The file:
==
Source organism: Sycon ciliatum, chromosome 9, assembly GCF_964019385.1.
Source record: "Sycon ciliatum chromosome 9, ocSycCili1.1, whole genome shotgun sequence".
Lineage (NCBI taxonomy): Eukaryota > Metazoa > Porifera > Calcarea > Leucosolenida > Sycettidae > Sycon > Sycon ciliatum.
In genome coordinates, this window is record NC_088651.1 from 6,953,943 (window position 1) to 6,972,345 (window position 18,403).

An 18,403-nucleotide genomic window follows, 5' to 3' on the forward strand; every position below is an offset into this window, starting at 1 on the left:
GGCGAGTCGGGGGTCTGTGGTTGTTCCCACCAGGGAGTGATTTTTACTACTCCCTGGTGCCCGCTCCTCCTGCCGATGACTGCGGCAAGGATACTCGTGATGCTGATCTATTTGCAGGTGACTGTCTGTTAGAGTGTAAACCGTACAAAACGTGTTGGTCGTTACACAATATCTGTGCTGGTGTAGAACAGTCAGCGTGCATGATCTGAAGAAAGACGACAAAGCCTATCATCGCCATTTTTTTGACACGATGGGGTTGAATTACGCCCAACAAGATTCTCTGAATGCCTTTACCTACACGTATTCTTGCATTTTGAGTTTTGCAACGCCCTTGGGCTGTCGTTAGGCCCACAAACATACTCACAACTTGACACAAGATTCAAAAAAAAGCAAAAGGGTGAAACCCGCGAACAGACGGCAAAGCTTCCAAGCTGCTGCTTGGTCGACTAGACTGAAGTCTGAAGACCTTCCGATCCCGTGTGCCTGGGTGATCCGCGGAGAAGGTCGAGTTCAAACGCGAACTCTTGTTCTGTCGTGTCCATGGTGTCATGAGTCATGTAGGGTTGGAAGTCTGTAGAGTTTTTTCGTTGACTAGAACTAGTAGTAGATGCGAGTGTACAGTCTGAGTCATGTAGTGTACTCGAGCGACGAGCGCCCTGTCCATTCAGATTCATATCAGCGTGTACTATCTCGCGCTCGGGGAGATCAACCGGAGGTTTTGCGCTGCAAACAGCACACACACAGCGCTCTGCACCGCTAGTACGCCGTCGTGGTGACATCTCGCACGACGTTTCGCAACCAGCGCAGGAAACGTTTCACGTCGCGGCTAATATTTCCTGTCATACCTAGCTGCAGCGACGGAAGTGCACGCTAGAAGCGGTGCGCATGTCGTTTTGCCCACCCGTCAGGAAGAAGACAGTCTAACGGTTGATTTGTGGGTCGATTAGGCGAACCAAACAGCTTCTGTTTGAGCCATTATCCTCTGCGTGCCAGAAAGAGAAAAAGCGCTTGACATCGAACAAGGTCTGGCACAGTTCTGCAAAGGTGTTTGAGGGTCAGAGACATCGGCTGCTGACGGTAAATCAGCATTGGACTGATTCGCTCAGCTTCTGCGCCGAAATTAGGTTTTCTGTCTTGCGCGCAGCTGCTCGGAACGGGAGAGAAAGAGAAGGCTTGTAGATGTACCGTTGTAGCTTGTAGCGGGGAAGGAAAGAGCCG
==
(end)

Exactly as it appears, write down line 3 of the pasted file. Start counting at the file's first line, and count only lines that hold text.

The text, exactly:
Lineage (NCBI taxonomy): Eukaryota > Metazoa > Porifera > Calcarea > Leucosolenida > Sycettidae > Sycon > Sycon ciliatum.